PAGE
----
Sunday, December 30, 2012

Peacock Feather Pajama Bottoms

After sewing the Burberry-Inspired Peacoat, I really needed to work on something that did not take a lot of thinking. I've had this peacock feather rayon knit in my stash for a little while now and needed to make something with it now! I made a few infinity scarves with it in the fall, keeping one for myself, but had pajamas in mind originally. I saved myself about 2 yards just for this project.

These pajama bottoms are best for the spring/summer months since they are capri-length. I used Butterick Pattern #5792, which is actually to be made from woven fabrics. It turned out fine though anyway using a knit. The pattern was super easy and would recommend it for a beginner.

A lot of times when I make pants/ shorts/ boxers/ etc with elastic, it is hard to tell the front from the back. So I came up with an idea direct from the clothing companies---use a folded satin ribbon on the back and you'll know exactly how to wear them! I had a satin ribbon with "Artful Addiction" printed on them a couple years ago but never used it. So I used it in these bottoms. (A plain ribbon will work also.)

I wonder what my next sewing project will be??? What are you working on?

Saturday, December 29, 2012

Burberry-Inspired Peacoat - Finished!

I've been blogging on Fabric Mart Fabricistas about my progress in a Burberry-Inspired Peacoat. I've finally finished! Rather than blog about it again here, I'm going to just share the final product with you!

I used Simplicity Pattern #2311. Overall it was easier than I thought! It is fully lined, underlined with flannel for extra warmth and has three anchor buttons down the front. The plaid is like a Burberry plaid wool I got at Fabric Mart last year. I lined it in an Italian silk crepe de chine in midnight navy, also from Fabric Mart. I also made a muslin first which was helpful for making sure it was going to fit correctly. It does fit, although I probably could have even made it a little smaller in some areas. I fixed that by overlapping the front flaps more making it a more snug. I also included the belt so it would help make it fit better. I didn't have my dressform while I was making this (it was in use somewhere else), so it was a little more challenging to construct, it but overall, I'm pleased.

Wednesday, December 26, 2012

I'm back! + Infinity Scarf Tutorial

After a few months on hiatus, it is time to start this blog again. I've been blogging on Fabric Mart's Fabricista Blog and will be highlighting some of my favorite blog posts I've written since I started. Here is one that is great for a last minute gift for the holidays.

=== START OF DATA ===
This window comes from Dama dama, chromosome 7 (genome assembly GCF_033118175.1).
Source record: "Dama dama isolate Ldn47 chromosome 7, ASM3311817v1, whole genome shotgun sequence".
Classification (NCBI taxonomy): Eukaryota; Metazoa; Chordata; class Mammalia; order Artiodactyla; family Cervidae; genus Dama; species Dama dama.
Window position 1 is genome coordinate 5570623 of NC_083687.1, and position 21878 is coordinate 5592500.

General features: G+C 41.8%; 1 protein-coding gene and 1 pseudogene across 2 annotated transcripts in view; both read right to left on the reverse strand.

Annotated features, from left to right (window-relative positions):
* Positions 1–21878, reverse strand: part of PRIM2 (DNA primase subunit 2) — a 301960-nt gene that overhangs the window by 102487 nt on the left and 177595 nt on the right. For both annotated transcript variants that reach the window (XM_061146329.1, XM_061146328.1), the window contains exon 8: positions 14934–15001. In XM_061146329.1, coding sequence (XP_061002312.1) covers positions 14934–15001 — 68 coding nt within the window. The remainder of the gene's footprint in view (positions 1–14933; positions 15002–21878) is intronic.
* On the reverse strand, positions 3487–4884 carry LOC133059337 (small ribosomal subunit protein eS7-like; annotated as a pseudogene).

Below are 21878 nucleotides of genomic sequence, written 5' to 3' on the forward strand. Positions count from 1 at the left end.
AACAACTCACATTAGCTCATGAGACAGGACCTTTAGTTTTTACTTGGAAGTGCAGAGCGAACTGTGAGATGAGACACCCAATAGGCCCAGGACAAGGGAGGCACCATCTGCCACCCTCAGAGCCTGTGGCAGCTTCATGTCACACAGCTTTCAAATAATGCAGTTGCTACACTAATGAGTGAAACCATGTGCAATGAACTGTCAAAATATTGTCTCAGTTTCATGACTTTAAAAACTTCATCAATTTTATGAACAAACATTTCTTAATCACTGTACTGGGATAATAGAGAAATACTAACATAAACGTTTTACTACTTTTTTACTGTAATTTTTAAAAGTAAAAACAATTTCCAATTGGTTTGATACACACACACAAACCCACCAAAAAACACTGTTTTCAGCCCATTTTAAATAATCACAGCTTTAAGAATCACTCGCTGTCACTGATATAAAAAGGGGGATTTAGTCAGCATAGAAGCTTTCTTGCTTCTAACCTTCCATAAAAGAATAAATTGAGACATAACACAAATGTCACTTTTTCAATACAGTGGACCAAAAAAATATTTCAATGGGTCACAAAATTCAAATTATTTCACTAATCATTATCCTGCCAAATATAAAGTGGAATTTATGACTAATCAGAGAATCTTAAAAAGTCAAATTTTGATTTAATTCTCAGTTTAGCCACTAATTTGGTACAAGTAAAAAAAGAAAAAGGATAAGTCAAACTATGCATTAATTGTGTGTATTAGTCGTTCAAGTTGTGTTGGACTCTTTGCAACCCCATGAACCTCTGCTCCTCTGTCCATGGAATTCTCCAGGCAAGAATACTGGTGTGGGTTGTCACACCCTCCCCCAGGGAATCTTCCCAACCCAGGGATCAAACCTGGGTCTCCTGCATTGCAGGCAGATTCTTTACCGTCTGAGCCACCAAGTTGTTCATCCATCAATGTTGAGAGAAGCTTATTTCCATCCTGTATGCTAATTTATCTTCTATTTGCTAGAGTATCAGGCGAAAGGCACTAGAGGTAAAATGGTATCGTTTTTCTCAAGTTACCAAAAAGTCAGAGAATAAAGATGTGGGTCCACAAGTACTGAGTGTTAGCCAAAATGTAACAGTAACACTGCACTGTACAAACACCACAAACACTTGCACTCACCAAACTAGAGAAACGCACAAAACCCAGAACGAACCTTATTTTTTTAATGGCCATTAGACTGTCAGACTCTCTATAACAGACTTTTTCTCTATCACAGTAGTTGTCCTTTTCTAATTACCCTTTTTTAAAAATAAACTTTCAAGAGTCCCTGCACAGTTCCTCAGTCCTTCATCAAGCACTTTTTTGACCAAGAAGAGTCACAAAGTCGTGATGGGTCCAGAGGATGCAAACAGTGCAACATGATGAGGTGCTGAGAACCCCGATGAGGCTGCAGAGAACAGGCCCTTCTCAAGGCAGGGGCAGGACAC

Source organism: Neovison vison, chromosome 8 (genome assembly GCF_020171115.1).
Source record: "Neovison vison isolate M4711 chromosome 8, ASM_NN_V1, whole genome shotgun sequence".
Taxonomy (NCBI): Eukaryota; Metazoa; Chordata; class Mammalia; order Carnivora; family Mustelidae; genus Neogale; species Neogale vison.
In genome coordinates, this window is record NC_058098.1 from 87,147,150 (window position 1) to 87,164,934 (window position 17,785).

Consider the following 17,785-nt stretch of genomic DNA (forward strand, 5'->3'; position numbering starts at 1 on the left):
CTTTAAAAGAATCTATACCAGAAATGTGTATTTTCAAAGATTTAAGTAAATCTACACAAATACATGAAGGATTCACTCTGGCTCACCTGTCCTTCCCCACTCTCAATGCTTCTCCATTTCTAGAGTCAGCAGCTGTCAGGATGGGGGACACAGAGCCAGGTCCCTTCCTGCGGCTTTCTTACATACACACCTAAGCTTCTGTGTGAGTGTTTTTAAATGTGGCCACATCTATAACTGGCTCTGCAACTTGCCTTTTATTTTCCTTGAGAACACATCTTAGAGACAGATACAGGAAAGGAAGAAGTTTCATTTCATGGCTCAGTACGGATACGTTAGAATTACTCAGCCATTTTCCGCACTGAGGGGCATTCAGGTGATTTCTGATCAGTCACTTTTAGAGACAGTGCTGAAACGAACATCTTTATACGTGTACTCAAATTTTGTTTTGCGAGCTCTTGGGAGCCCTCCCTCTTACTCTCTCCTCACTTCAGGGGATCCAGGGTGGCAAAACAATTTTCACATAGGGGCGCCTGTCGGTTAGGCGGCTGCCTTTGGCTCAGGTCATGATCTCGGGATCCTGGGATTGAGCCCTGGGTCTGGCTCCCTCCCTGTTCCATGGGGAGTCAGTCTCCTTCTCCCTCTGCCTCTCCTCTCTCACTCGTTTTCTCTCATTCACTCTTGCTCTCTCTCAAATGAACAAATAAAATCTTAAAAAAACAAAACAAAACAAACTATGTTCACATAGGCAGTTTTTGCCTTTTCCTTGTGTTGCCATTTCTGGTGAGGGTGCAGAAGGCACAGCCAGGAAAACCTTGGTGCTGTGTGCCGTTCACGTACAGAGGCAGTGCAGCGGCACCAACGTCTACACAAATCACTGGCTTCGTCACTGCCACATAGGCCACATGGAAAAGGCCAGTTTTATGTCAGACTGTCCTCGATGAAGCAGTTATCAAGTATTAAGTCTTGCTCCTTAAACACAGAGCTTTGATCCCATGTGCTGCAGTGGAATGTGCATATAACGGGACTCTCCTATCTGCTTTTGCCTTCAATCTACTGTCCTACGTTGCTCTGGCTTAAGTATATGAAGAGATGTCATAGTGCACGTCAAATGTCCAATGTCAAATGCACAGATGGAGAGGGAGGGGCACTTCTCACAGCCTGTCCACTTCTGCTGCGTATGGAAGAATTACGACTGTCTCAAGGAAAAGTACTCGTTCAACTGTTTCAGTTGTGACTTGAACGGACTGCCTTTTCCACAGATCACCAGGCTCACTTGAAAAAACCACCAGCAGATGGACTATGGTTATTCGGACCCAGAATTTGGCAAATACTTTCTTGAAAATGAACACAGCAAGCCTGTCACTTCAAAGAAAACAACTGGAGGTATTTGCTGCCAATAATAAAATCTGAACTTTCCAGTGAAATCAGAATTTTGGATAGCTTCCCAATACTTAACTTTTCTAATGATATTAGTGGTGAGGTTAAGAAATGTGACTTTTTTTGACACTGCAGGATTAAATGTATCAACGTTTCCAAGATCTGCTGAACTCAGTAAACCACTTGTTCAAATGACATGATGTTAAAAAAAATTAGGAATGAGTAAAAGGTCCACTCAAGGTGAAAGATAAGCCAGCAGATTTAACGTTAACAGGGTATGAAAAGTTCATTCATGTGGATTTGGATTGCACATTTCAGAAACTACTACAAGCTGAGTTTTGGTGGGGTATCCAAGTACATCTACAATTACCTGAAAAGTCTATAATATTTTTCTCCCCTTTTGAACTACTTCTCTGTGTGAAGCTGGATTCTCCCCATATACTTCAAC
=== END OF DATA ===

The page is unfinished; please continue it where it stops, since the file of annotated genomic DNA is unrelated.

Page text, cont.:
Have a person on your gift list, but have no idea what to get for them? Making a gift is the perfect idea and it will be even more thoughtful than a silly little gift they don't really want anyway.

Infinity scarves are super easy and quick to make. They are called infinity scarves because they look like a continuous piece of fabric in a tubular form. You can make them in almost any type of knit. Knits come in so many different prints that you can make one for every outfit in your closet. 

Here is what you will need: 
- Sewing machine
- 1/2 yard of knit fabric (sweater knit, rayon knit, ITY knit, cotton knit, etc)
- Thread to match
- Hand sewing needle

1) Fold the 1/2 yard piece of knit in half the long way. Pin along the entire long edge. 

2) Using a thin zig-zag stitch (almost straight stitch), stitch the long edge. I pull slightly on the front and back of the fabric as it goes through the sewing machine so that when the scarf is finished, it can be stretched and the seam does not break. Serge the seam if possible.

3) Put your hand through one open end and pull the other end through, matching raw edges and seams. Pin together.


4) Sew along the raw edges of this "tube", making sure to leave an opening to turn right side out. Serge if possible. 

This is what the scarf should look like before turning it right side out.

5) Turn the entire scarf right side out. Hand stitch the opening closed. 

You can also make these scarves with 2 yards of fabric, cutting 18" from the selvedge. You will get at least three scarves from this. Making them this way may create a different drape effect.You can make the scarf fuller by using a 3/4 yard piece of fabric or 27" piece of fabric (if you are making it with the 2 yard piece of fabric. 

This fabric is still available on Fabric Mart's website! Check it out now!

Make a scarf for everyone on your list! What will you be making as gifts for the holidays?